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              Dissociated central and peripheral release of vasopressin, but not oxytocin, in response to repeated swim stress: new insights into the secretory capacities of peptidergic neurons.

              To investigate the effects of an ethologically-relevant stressor on central and peripheral release of arginine vasopressin and oxytocin, we forced adult male Wistar rats to swim for 10 min and simultaneously measured the release of the two peptides (i) within the hypothalamic supraoptic and paraventricular nuclei (by means of the microdialysis technique) and (ii) into the blood (by chronically-implanted jugular venous catheters). Forced swimming caused a significant rise in the release of arginine vasopressin and oxytocin within both the supraoptic nuclei (four-fold and three-fold, respectively) and the paraventricular nuclei (three-fold and four- to five-fold, respectively). Release patterns measured before, during and after repeated stress exposure on three consecutive days indicated that, at the level of the hypothalamus, the two neuropeptides are critically involved in the rats' stress response in a peptide-, locus- and stress-specific manner. Particularly, despite a general reduction of the recovery of the microdialysis probes over the time, the release of arginine vasopressin within the paraventricular nuclei and of oxytocin within the supraoptic nuclei tended to increase upon repeated stress exposure. Measurement of plasma peptide concentrations revealed that the central release of oxytocin was accompanied by a secretion of this peptide into the systemic circulation. In contrast, arginine vasopressin, assayed in the same plasma samples, failed to respond to the stressor. The latter finding is consistent with a dissociated release of the neuropeptide from different parts of a single neuron (soma/dendrites vs axon terminals). It provides evidence that under physiological conditions plasma hormone levels do not necessarily reflect the secretory activity of central components of the respective neuropeptidergic system.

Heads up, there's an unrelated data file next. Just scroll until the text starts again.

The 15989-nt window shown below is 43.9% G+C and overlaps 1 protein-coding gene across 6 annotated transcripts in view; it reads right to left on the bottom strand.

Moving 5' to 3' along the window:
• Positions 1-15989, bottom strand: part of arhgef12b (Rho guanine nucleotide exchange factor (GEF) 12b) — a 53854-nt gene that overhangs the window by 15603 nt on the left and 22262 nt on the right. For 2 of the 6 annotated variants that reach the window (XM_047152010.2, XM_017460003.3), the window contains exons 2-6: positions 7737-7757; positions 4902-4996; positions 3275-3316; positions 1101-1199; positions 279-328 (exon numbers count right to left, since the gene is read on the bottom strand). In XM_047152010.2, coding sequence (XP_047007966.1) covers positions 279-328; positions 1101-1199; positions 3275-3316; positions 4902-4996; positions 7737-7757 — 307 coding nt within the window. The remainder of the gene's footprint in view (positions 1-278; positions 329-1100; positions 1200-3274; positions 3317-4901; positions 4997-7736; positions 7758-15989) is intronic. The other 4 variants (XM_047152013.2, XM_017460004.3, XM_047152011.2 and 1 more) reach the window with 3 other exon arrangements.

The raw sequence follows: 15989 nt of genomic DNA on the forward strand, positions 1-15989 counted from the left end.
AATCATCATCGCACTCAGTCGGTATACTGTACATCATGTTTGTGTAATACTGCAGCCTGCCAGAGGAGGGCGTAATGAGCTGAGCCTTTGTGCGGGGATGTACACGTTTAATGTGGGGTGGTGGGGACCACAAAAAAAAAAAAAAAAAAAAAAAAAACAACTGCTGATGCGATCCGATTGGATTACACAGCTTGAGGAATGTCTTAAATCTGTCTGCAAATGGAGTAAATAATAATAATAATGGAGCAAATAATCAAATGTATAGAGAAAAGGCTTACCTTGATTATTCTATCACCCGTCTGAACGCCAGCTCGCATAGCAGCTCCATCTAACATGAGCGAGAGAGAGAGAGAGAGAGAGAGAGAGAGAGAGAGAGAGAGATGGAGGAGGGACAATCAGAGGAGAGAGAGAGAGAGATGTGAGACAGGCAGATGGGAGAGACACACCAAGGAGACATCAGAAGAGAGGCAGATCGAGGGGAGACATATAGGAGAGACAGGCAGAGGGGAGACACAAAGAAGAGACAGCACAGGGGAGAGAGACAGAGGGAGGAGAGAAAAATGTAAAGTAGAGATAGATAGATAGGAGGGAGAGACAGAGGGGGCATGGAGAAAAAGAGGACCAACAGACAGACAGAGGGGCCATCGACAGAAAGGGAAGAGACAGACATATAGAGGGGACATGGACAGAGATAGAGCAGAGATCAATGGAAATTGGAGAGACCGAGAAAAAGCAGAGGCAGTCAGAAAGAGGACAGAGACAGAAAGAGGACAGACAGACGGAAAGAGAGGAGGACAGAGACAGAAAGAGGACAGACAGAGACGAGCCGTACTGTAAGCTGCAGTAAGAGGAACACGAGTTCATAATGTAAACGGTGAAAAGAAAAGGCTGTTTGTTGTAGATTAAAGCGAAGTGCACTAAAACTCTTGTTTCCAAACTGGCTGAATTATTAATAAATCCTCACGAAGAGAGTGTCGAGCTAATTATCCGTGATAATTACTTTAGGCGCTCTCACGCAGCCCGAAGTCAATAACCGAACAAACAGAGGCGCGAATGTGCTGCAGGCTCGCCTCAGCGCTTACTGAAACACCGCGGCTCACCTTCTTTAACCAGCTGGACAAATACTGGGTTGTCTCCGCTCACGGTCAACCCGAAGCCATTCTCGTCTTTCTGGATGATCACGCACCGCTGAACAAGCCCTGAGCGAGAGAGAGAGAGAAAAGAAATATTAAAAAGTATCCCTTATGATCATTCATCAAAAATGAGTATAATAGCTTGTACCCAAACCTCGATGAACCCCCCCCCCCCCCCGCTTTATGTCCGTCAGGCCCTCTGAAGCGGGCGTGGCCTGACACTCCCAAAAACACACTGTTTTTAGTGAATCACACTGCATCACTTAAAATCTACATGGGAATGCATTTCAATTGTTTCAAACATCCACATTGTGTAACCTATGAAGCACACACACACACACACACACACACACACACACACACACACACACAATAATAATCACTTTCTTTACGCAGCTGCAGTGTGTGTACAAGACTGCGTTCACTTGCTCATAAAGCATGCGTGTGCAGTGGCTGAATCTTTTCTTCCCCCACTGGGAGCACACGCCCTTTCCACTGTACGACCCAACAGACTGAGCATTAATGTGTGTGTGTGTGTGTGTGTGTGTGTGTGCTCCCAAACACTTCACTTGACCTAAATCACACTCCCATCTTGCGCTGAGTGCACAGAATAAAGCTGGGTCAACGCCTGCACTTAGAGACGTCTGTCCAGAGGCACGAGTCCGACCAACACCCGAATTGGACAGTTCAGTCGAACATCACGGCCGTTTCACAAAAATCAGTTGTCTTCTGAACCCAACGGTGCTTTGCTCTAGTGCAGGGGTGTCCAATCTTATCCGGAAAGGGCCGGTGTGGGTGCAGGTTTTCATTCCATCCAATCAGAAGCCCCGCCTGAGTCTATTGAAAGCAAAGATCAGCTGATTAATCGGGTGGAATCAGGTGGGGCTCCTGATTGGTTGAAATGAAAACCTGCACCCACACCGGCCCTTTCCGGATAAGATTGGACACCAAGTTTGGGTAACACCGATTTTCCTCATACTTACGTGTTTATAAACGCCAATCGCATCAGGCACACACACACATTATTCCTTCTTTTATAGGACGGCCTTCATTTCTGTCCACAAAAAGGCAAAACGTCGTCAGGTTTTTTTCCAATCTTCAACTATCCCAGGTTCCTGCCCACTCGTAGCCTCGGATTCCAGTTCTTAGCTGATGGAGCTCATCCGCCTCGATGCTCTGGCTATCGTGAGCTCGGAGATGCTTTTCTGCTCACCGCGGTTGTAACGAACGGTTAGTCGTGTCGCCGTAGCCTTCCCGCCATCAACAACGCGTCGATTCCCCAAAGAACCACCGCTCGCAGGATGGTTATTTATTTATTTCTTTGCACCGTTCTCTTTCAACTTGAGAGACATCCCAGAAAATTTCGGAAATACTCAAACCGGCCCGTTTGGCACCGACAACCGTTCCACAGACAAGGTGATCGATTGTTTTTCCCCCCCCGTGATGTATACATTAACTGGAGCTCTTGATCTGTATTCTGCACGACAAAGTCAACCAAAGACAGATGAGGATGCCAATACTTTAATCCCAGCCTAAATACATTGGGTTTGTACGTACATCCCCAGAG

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                Author and article information

                Journal
                Journal of Neuroendocrinology
                Journal of Neuroendocrinology
                Wiley
                09538194
                13652826
                December 1998
                January 05 2002
                : 10
                : 12
                : 881-895
                Article
                10.1046/j.1365-2826.1998.00279.x
                9870745
                © 2002